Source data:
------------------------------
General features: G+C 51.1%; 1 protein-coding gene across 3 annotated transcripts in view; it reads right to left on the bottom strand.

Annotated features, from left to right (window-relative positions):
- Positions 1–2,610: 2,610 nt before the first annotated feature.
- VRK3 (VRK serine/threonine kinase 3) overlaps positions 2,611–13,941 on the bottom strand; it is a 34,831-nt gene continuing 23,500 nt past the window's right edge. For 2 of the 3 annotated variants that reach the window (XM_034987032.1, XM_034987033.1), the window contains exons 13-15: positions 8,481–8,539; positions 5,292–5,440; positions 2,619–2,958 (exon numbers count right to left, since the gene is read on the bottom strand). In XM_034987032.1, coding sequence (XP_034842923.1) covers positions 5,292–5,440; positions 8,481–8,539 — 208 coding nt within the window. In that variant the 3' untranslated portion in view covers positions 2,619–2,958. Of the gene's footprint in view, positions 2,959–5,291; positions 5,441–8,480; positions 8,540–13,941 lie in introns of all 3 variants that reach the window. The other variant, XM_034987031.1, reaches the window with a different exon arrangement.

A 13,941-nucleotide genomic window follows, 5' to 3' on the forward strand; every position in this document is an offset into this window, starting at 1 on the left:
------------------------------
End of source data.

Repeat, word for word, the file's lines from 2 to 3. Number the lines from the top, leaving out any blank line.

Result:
Annotated features, from left to right (window-relative positions):
- Positions 1–2,610: 2,610 nt before the first annotated feature.